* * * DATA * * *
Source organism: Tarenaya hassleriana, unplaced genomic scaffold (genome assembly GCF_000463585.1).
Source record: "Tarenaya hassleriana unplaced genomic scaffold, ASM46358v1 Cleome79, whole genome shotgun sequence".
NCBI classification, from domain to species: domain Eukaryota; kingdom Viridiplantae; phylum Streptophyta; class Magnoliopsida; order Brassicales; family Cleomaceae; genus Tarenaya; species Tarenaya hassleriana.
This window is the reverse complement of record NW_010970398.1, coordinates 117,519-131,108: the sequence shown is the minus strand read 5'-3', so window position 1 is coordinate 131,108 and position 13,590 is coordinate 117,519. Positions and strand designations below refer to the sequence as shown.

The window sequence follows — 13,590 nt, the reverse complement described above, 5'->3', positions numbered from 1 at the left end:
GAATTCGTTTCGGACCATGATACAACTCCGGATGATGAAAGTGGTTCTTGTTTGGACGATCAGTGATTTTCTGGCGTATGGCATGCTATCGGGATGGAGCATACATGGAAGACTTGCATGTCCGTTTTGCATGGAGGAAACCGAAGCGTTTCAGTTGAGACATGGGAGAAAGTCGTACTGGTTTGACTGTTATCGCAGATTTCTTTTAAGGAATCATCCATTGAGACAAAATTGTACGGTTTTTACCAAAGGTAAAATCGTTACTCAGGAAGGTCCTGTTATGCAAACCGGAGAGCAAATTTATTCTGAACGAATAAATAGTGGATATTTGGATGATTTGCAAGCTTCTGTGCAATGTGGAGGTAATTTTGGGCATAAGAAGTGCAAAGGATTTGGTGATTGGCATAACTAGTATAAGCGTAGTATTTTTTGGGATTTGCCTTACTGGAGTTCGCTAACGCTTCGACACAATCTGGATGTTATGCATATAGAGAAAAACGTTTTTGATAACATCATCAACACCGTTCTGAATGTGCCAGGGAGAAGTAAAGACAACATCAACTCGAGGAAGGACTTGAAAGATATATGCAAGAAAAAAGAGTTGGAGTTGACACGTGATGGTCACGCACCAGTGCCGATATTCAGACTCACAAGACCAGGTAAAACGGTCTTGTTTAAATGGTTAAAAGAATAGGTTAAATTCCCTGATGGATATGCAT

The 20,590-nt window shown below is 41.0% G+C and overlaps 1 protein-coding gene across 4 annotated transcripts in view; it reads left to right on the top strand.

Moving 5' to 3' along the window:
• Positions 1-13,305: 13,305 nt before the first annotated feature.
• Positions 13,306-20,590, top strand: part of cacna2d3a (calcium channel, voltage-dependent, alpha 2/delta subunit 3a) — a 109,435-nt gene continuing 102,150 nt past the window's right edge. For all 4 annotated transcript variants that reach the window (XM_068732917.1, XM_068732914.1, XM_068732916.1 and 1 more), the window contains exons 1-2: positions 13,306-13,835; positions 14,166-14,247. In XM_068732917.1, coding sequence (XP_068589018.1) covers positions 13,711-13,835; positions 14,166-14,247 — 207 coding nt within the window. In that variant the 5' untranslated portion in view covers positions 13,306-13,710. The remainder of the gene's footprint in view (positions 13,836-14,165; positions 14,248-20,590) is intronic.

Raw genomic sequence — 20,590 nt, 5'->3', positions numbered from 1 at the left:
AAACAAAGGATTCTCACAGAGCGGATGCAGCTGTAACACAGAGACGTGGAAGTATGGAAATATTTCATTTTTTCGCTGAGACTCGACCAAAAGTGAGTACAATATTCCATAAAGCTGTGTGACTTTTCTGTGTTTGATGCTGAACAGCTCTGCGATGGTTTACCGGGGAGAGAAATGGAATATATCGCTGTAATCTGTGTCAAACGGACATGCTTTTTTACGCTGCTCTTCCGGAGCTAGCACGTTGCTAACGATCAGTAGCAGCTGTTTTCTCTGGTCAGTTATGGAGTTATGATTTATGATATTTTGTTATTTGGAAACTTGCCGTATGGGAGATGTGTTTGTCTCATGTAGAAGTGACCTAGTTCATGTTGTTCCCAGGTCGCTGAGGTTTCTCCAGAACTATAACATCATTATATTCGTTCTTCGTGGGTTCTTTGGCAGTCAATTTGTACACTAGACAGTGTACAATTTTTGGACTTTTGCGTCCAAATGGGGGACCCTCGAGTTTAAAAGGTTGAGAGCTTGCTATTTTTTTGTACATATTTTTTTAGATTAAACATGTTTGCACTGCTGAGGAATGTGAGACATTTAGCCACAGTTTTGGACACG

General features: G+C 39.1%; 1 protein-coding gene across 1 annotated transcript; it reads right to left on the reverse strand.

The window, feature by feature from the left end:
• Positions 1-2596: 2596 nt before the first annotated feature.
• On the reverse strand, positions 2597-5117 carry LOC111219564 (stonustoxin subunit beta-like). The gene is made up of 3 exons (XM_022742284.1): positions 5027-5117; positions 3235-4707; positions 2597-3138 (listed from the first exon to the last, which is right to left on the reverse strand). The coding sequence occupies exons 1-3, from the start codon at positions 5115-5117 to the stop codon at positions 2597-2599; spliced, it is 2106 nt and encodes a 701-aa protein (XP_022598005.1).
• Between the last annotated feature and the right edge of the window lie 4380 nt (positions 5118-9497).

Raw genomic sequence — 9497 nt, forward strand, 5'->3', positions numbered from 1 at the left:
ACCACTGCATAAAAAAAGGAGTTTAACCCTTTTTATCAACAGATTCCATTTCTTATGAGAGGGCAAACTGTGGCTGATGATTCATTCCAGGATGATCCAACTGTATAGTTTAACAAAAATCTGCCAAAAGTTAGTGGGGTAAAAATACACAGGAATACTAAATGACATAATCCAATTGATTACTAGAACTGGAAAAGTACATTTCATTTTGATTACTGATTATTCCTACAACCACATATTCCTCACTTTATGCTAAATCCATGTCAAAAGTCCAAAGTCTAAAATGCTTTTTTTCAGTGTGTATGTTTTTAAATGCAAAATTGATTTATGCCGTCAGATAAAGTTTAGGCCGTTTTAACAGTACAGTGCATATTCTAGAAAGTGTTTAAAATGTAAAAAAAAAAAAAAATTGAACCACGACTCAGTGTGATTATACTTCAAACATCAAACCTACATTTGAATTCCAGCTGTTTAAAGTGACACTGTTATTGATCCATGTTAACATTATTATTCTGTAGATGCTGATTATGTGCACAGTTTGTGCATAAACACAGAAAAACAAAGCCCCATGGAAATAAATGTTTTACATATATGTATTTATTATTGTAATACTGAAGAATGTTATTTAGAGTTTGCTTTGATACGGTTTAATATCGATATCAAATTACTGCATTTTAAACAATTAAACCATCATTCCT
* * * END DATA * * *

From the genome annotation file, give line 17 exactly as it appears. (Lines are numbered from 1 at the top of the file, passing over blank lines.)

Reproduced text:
• Between the last annotated feature and the right edge of the window lie 4380 nt (positions 5118-9497).